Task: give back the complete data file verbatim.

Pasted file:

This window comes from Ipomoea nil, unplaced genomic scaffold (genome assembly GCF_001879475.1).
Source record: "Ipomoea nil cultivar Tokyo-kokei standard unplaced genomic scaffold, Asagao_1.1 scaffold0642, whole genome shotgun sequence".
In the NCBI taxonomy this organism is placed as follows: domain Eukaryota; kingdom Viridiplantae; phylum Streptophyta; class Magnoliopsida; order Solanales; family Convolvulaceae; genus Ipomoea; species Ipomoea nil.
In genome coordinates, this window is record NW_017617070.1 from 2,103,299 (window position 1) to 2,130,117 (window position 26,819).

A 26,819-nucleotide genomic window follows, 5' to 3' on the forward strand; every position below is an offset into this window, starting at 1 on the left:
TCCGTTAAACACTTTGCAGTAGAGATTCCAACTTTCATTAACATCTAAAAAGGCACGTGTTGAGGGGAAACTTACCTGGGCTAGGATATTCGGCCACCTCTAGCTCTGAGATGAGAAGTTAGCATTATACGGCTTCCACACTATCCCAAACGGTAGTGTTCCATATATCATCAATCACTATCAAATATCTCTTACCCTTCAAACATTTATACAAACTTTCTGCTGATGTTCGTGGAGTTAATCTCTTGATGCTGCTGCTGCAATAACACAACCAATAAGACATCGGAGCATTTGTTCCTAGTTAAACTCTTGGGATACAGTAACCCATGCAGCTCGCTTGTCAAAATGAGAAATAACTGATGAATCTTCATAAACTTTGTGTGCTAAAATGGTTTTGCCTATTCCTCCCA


This window comes from Ipomoea nil, unplaced genomic scaffold (genome assembly GCF_001879475.1).
Source record: "Ipomoea nil cultivar Tokyo-kokei standard unplaced genomic scaffold, Asagao_1.1 scaffold0642, whole genome shotgun sequence".
In the NCBI taxonomy this organism is placed as follows: domain Eukaryota; kingdom Viridiplantae; phylum Streptophyta; class Magnoliopsida; order Solanales; family Convolvulaceae; genus Ipomoea; species Ipomoea nil.
In genome coordinates, this window is record NW_017617070.1 from 2,103,299 (window position 1) to 2,130,117 (window position 26,819).

A 26,819-nucleotide genomic window follows, 5' to 3' on the forward strand; every position below is an offset into this window, starting at 1 on the left:
TCCGTTAAACACTTTGCAGTAGAGATTCCAACTTTCATTAACATCTAAAAAGGCACGTGTTGAGGGGAAACTTACCTGGGCTAGGATATTCGGCCACCTCTAGCTCTGAGATGAGAAGTTAGCATTATACGGCTTCCACACTATCCCAAACGGTAGTGTTCCATATATCATCAATCACTATCAAATATCTCTTACCCTTCAAACATTTATACAAACTTTCTGCTGATGTTCGTGGAGTTAATCTCTTGATGCTGCTGCTGCAATAACACAACCAATAAGACATCGGAGCATTTGTTCCTAGTTAAACTCTTGGGATACAGTAACCCATGCAGCTCGCTTGTCAAAATGAGAAATAACTGATGAATCTTCATAAACTTTGTGTGCTAAAATGGTTTTGCCTATTCCTCCCA